I offer what I think is a reason that makes more sense........

    Is it too far out of the realm of reason to consider the possibility that there are aspects of this story, such as political spying and retaliation, that overlap with the Fitzgerald Investigation of the Plame Leak? If there is in fact overlap, could the Times be afraid of infecting Fitzgerald's Case against the Govt?

    I mean let's use a little logic here people. Any "Political Spying" that were to take place would certainly involve Rove/Cheny. Doesn't the whole issue of using the NSA to spy on Political Opponents fall under their guise?....I would certainly think that it does. I think that it is possible that there are perpetrators in the Plame investigation that would almost certainly have been part of this NSA operation as well. I think that perhaps the Grey Lady might be falling on the sword for the moment in order to temporarily protect the Fitz Investigation. I believe that it is very possible that he has some involvement here. I believe that some of his sources may be the same sources that the Times used in this story, and to fully disclose the true reasons as to WHY BushCo was circumventing FISA would jeapordize Fitz's case. This is the only logical explanation in my mind. I believe that it is possible that NYT contacted Fitz under the guise of "Commenting" on the story prior to release, and he told them that there are Elements to this story[NSA/BushCo]that would jeapordize his case. Both of these stories point back to the same small group of people, the Cabal, so one has to be part of the other.

    I have a feeling that this is going to be a very big week.

  •  Plame was the least of it (none)
    Forgive my laziness not looking this up, but you'll remember it:

    During the RNC Convention, in a shameless act of self-promotion, Bushco announced that they'd caught some big Al Qaeda type lurking in Europe.  Well, foreign intel agents had been tracking the guy for a long time, and were laying a careful trap so they could catch the whole network of the cell.  Bush's leak blew their whole operation; they were furious

    You want to talk about a leak damaging the Great War on Terror?  Not only did Bush's leak blow that particular operation, it has to have damaged enormously the trust of our allies, and our ability to get them to work with us cooperatively.

    And the motive for the leak--the crassest of political opportunism.

  •  It could have harmed NS (none)
    It could have harmed National Security.  Suppose there was strong evidence to believe that somewhere in the FISA system there was a leak to a terrorist group causing that group to be notified of all FISA warrants obtained, or even requested.  So the terrorists know they are being watched when a FISA warrant comes out against them, but otherwise, knowing their mole is reliable, will nto be suspicious.  Now the NYT story comes out and they are suspicious regardless of whether a warrant is taken out against them or not.

    Use your imagination.  There's always a way to spin everything, and, no matter how ludicrous that spin may seem, there's going to be plenty of whackjobs that will believe it.  It all comes down to likelihoods, and who, based on their record, is trustworthy or not.  Based on this I can feel completely confident that Bush is actually circumventing FISA because he wants to wretap potential political rivals to blackmail them or discredit them.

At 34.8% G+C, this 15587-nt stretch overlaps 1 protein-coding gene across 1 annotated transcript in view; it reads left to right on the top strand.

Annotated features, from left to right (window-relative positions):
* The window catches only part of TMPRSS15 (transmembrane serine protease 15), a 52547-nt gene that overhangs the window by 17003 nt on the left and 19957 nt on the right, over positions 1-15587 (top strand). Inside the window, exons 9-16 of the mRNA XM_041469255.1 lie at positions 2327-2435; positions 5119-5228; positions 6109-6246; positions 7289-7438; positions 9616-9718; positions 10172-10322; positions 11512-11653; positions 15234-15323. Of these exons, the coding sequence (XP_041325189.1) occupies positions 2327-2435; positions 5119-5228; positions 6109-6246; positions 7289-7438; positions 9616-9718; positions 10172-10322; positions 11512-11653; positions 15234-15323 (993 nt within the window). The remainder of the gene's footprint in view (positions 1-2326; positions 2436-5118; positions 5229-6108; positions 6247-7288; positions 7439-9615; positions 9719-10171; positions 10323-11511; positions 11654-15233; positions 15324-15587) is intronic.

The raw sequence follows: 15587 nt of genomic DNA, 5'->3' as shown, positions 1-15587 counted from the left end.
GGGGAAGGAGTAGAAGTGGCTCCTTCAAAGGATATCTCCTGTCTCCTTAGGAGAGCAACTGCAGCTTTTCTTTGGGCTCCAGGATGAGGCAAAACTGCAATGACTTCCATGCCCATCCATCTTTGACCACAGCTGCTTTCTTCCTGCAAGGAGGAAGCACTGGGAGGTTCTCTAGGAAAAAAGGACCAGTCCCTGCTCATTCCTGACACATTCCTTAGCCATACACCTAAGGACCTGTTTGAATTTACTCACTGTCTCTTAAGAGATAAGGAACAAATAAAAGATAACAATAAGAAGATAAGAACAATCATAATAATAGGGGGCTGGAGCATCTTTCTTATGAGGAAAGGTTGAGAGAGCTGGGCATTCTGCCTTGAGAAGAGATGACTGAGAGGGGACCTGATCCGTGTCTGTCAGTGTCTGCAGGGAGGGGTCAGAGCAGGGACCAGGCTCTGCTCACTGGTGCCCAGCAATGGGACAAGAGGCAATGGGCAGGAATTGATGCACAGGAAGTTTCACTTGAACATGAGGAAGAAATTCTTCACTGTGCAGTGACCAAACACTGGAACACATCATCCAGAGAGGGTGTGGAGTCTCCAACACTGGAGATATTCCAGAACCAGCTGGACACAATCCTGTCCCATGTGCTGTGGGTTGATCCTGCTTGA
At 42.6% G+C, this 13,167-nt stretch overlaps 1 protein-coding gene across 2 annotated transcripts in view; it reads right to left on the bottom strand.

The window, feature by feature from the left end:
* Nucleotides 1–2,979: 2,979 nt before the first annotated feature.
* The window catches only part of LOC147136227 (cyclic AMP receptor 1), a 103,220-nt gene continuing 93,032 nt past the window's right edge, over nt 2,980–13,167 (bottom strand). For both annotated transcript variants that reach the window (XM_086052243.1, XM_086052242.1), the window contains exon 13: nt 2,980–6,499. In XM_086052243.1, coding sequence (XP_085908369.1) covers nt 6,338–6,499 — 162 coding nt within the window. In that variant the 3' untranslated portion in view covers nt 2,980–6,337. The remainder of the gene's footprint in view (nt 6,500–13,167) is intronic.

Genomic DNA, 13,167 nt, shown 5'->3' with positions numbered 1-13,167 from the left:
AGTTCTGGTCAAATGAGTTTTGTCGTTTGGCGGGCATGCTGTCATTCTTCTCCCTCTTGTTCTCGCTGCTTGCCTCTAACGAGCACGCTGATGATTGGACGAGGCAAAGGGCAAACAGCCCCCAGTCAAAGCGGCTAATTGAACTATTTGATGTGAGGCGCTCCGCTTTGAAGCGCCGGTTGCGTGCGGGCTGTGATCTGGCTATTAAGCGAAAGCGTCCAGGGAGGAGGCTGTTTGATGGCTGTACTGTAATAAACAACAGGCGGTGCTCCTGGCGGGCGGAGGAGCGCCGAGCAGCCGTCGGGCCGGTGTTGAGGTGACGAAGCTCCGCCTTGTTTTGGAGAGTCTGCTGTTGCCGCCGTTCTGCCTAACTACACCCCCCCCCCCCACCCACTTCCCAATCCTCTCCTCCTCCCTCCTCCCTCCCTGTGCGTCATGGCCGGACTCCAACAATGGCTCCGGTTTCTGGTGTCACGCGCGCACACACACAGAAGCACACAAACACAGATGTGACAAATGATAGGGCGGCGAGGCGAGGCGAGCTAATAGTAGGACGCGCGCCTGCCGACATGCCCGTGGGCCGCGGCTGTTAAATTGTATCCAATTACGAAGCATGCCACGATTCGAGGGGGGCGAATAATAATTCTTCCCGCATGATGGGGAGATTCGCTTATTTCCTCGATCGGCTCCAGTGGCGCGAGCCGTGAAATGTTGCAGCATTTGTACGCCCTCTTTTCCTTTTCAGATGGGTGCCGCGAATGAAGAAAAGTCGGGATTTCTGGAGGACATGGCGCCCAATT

•  A year ago (none)
    the biggest thing this would have harmed was Bush's chances to be re-elected. Can you imagine if this came out right before the elections? We might have President Kerry right now.
  •  The right won this argument... (none)
    ... the moment they framed it as a question of whether or not bush had the right to break the law to protect national security. In the minds of many people, bush has a right to do ANYTHING to protect national security.  If we want to regain control of the debate, we have to go backward to the argument this the secret wiretapping was never necessary for national security reasons - we were winning that until we let ourselves be dragged off.  We're going to lose even more ground if we let ourselves be dragged further off into the debate over whether the leak damaged national security.  The only appropriate response to anybody who brings up that argument is a shocked expression and a brief statement such as "I'm amazed that you seem to think that the president is so far above the law that exposure of his crimes could be a crime".  
  •  Disclosure of this program (none)
    has threatened the power of the Messiah (Bush) to exercise his divine will.

    If the evil Democrats take his powers, he will not be able to protect us all from the evil-doers.

    "I am not a crook" - The Honorable Richard M. Nixon

    by tricky dick on Mon Jan 02, 2006 at 02:40:52 PM PST

  •  The War on Logic (none)
    continues.

    All men are mortal.

    Socrates is a man.

    Therefore, Socrates is a terrorist.

    If a thousand men were not to pay their tax bills this year, that would not be a violent and bloody measure, as it would be to pay them, and enable the State...

    by HenryDavid on Mon Jan 02, 2006 at 03:03:35 PM PST